CERRITOS, Calif., April 19, 2016 /PRNewswire/ — Millennium Dental Technologies, Inc. has issued comments on the American Academy of Periodontology’s (AAP’s) article “Coding for the LANAP procedure” in the just-released quarterly Periospectives magazine issue of January – March 2016. Millennium considers the article is in bad faith, inaccurate, misleading, misrepresentative, and scientifically unsubstantiated, as it relates to the company’s proprietary LANAP® Protocol.
Of special concern to Millennium is the focus the AAP article gave to the so-called, “…discussions to date with Millennium…” that wrongly imply that Millennium recommends “…the use of the D4999 [dental procedure code] with an appropriate narrative when performing LANAP.” Millennium rejects and repudiates the implication by AAP for using D4999 (by report) for coding the LANAP Protocol.
Beginning in May of 2014, Millennium renewed its previously rejected overtures to communicate and collaborate with the AAP on a scientific statement on the LANAP Protocol. After Millennium submitted in good faith confidential and proprietary materials, the promised collaboration was quashed by the AAP.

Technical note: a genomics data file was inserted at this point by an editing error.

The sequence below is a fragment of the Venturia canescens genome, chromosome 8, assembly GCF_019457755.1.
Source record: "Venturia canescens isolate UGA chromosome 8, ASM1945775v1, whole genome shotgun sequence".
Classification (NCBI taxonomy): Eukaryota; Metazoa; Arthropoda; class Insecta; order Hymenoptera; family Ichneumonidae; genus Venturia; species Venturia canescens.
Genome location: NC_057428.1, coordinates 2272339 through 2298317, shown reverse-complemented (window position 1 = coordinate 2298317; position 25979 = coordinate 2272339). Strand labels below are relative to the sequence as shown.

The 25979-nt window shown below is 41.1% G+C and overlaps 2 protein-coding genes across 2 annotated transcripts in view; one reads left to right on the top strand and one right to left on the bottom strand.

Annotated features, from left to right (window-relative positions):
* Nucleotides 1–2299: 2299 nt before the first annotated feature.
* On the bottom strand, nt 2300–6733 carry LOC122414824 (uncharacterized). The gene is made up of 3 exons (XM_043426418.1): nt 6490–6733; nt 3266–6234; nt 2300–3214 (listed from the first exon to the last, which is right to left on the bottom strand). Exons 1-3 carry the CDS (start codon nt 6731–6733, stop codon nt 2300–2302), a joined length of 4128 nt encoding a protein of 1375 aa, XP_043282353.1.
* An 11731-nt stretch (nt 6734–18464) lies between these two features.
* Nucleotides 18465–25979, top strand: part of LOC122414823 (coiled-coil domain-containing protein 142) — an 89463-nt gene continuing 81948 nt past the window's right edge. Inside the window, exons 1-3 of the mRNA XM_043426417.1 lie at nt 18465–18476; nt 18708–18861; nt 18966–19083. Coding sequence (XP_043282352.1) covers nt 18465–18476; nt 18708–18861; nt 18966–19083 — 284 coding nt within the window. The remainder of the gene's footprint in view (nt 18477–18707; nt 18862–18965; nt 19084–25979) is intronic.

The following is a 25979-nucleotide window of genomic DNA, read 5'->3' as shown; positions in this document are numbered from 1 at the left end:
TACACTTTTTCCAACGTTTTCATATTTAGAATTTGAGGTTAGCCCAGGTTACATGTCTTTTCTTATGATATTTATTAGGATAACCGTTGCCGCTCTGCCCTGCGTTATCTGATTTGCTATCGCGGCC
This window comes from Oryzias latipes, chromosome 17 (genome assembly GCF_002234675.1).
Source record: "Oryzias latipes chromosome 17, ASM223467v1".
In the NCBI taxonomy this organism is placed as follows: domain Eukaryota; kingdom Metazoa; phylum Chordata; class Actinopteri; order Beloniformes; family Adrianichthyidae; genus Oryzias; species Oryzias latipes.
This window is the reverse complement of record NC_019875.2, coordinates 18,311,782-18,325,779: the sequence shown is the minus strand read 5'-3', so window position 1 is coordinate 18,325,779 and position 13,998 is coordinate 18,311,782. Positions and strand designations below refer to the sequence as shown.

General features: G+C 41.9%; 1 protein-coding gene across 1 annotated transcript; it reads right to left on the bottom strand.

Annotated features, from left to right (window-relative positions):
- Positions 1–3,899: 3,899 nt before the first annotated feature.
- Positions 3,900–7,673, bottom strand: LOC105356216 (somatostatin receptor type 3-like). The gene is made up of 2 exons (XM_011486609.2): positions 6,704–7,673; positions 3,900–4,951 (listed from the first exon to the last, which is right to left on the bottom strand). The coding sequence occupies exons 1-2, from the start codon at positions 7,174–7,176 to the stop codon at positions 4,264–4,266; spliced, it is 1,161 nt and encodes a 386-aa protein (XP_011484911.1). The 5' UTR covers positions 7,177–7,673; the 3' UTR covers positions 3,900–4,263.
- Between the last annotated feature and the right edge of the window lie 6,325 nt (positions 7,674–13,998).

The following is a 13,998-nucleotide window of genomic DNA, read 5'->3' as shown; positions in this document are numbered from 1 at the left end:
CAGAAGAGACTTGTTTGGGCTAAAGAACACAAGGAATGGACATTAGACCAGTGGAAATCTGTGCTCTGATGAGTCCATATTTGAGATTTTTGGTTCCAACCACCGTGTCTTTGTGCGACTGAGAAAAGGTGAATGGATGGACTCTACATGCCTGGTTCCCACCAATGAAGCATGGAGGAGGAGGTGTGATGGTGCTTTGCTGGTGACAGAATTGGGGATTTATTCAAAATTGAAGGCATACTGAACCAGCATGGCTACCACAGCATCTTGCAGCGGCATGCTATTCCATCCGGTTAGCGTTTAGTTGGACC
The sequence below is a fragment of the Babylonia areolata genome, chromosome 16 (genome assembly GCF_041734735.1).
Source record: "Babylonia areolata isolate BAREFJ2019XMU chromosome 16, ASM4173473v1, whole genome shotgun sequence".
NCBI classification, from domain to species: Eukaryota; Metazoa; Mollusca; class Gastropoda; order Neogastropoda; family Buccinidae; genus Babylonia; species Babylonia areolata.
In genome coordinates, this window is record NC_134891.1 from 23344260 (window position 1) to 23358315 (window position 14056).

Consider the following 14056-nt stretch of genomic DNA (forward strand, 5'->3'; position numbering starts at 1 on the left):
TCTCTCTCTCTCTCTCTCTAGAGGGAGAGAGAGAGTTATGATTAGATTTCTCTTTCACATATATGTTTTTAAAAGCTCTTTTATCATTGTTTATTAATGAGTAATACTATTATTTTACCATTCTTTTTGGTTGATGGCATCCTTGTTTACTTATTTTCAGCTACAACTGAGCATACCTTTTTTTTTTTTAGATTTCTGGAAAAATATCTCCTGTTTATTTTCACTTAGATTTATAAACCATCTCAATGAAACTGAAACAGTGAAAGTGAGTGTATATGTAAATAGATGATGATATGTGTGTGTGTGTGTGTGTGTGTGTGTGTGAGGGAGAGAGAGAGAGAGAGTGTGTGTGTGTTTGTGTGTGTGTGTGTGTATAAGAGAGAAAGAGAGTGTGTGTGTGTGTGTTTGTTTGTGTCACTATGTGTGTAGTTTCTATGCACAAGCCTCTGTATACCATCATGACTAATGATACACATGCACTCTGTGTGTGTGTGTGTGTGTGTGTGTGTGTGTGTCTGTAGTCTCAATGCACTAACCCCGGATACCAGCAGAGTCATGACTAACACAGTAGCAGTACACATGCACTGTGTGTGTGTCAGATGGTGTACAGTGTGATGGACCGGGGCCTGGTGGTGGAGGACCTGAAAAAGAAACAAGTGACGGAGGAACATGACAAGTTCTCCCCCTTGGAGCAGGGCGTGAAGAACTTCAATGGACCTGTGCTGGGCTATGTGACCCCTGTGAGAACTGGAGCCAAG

Mark Monaghan, CEO of Millennium, stated, “We consider this publication in Periospectives by AAP to be in bad faith after we took great care to emphasize that the sharing of Millennium’s confidential and proprietary materials was conditioned upon a mutually agreeable scientific statement as the basis for a future ADA code. The conversation quickly became a one-way monologue of what AAP intended to do without further discussions with Millennium. No scientific position statement or specific code from AAP has been developed to date.”
The LANAP Protocol is a laser-based, minimally invasive and patient-preferred method of treating mild-to-severe cases of gum disease without the use of scalpels or sutures. The LANAP Protocol is supported by the 4th largest human histology scientific study with a control group – the gold standard of research – published in a prestigious, peer-reviewed periodontal journal and was the basis for the US Food and Drug Administration’s (FDA’s) decision to clear the PerioLase® MVP-7™ laser and “laser assisted new attachment procedure”, aka LANAP Protocol, in 2004 (510(k) K030290).
A second human histology study also published in a prestigious, peer-reviewed periodontal journal led to an even more impressive FDA clearance (510(k) K151763). On March 15, 2016, the FDA granted the PerioLase MVP-7 marketing clearance for “Periodontal regeneration – true regeneration of the attachment apparatus (new cementum, new periodontal ligament, and new alveolar bone) on a previously diseased root surface when used specifically in the LANAP Protocol.” http://www.multivu.com/players/English/7795951-millennium-dental-technologies-lanap/